Genocide: Rulindo Graves Evoke Painful Memories of 18,600 Tutsi Victims


search geneva; font-size: small; line-height: 200%;”>The flame will return to Kigali on 7 April 2014, the start of the national mourning period and twenty years since the Genocide against the Tutsi in Rwanda.

Header advertisement

The survivor of the genocide Célestin Nsengiyumva gave testimony on how she miraculously remained alive amidst widespread killings of Tutsi.

Another testimony of unity was given by genocide perpetrator Eric Ngarambe, 44.

At the time of the genocide in Rwanda, Eric was 24 years old and was trained as part of the Interahamwe militia in Shyorongi.

He confessed being responsible for killing Tutsi at the Pentecostal church using a gun, grenades, stones and machetes.

Eric also recounts attempting to save three children during the 1994 genocide but not being able to stop his fellow militiamen. A poem by primary school student Olive Uwambajimana, 11, was read at today’s event.

Rulindo District is composed of former Tare, Mbogo, Rutongo, Shyorongi, Tumba and Mugambazi communes of Kigali Ngali and Kinihira, Buyoga, Cyungo communes of Byumba Prefecture.

The killing of Tutsi began in 1991 at which time the homes of Tutsi were also burnt. This was supervised by Major Stanislas Kimonyo, local mayors as well as Matthieu Ngirumpatse, MRND Chairman and originally from Rutongo District.

When genocide started in 1994, Tutsi fled to the commune administrative offices in the hope that local leaders would protect them.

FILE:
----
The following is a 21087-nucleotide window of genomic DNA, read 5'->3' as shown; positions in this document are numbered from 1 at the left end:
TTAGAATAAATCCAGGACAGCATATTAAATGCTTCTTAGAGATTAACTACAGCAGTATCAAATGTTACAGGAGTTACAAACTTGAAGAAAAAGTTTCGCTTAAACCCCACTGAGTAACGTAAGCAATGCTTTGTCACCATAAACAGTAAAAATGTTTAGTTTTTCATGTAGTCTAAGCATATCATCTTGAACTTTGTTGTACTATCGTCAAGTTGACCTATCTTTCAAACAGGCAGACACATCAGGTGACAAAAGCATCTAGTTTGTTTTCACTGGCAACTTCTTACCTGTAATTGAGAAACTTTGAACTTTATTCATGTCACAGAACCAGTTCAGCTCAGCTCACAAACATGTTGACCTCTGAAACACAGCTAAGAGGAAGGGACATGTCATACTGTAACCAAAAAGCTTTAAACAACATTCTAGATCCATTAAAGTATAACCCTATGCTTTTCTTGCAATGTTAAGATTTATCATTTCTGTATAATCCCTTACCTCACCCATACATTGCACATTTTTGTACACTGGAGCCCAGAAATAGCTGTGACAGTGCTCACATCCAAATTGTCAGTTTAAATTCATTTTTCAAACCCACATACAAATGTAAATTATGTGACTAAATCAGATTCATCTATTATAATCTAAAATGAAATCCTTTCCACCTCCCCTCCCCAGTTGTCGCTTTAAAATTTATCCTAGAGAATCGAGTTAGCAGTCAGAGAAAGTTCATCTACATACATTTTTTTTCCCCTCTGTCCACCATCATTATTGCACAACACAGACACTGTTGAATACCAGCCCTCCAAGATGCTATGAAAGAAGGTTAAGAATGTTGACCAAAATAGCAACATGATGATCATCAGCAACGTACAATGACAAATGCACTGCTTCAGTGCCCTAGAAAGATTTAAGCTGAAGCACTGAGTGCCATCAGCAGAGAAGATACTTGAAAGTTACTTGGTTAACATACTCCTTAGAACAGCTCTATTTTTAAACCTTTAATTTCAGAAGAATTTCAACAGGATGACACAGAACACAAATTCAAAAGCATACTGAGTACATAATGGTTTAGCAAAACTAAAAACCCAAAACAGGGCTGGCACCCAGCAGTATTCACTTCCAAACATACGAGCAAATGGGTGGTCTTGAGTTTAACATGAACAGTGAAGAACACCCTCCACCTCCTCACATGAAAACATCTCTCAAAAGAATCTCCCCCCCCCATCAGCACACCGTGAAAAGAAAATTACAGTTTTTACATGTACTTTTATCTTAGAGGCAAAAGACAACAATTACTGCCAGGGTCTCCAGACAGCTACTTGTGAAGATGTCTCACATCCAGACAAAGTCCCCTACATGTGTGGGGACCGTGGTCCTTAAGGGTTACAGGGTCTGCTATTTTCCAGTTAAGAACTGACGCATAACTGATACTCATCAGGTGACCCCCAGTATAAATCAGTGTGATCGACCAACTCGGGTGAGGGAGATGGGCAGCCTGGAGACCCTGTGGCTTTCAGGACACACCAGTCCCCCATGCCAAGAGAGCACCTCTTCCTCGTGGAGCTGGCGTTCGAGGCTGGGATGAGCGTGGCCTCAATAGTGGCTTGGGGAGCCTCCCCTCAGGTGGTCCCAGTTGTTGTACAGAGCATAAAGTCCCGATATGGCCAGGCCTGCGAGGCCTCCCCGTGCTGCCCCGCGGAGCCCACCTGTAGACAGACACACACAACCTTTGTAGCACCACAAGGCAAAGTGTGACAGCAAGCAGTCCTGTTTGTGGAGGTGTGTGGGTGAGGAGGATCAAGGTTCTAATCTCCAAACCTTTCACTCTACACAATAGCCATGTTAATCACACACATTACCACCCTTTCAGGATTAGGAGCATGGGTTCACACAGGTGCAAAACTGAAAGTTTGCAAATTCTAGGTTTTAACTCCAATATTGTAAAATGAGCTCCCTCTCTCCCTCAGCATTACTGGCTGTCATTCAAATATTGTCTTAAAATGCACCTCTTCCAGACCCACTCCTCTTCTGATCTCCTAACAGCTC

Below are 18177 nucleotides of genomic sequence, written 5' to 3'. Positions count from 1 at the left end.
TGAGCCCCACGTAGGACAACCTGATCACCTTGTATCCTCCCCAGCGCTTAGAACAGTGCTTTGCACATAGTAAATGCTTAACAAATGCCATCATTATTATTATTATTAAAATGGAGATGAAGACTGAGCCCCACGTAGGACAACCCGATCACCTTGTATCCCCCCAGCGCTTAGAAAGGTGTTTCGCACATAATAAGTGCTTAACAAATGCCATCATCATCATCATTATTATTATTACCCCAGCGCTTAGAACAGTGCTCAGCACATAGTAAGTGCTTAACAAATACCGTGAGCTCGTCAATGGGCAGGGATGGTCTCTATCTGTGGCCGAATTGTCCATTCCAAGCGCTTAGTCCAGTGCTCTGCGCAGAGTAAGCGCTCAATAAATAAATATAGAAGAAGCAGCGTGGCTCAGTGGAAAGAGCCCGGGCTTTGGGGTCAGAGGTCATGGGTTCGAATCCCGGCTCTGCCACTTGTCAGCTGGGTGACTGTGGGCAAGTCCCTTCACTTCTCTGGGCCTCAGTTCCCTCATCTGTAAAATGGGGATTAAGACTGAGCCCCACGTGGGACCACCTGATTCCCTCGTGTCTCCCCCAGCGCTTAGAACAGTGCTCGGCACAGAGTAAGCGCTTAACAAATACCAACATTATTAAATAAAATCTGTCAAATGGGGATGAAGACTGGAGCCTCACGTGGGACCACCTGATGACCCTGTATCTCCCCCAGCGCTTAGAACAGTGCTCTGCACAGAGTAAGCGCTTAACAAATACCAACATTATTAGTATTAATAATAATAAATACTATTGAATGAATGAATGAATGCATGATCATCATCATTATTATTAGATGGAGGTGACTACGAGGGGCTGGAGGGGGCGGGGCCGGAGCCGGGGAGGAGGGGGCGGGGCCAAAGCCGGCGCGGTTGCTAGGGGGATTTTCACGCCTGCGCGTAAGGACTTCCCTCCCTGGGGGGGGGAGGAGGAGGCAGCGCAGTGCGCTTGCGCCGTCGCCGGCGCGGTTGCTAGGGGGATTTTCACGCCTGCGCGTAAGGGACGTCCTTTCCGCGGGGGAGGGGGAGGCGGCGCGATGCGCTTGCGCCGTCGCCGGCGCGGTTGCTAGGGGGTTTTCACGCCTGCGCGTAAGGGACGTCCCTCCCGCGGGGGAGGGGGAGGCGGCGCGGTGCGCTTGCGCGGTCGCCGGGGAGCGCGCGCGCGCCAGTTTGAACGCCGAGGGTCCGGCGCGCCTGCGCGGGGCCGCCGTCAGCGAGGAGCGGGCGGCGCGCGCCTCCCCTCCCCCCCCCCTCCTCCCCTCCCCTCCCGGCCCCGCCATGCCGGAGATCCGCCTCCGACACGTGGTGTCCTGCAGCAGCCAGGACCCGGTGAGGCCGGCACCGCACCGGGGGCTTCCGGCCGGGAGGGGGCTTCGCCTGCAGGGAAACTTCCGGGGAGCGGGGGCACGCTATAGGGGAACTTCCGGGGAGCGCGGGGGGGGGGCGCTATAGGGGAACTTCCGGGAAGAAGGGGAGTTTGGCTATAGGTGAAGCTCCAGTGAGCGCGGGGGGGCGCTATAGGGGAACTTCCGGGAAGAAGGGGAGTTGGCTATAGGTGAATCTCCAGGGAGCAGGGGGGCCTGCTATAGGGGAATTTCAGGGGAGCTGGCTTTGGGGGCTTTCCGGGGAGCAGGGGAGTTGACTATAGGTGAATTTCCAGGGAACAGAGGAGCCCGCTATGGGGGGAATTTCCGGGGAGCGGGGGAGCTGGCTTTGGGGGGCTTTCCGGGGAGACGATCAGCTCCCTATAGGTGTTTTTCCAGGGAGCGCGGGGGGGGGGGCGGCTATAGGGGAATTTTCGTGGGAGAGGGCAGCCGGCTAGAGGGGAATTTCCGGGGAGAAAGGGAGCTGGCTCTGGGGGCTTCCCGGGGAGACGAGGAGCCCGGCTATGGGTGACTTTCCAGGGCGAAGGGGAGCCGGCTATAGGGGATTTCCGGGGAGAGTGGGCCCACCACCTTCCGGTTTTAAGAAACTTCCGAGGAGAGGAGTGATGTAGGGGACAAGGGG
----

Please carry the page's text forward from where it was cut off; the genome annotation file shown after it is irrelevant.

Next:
No refuge was provided and many were killed there as well as at Rusiga Pentecostal church and Rulindo Catholic Church.

Rulindo has around 18,600 Tutsi victims buried at nine genocide memorials in the district.

Today’s event was hosted by Mayor Justus Kangwage and reflected on the events of the genocide in 1994 as well as the journey of Rulindo and Rwanda since.

The special guest was Hon. Venantia Tugireyezu, Minister in the Office of the President. The Flame of Remembrance was received from Gakenke District by two 20-year-old students, Elizabeth Irakunda and Pierre Hitayezu.

A children’s choir from Kiyanza Secondary School sung ‘Urumuri Rutazima’ to welcome the flame.

On returning to Kigali, President Kagame will use the Kwibuka Flame to light the National Flame of Mourning.

The flame will also be the source of the fire used at the candlelit vigil at Amahoro Stadium on the evening of 7 April 2014.

The Kwibuka Flame symbolises remembrance as well as the resilience and courage of Rwandans over the past twenty years.

Carried in a simple lamp, the flame is being used to light other lamps in communities around Rwanda.


Header advertisement
To Top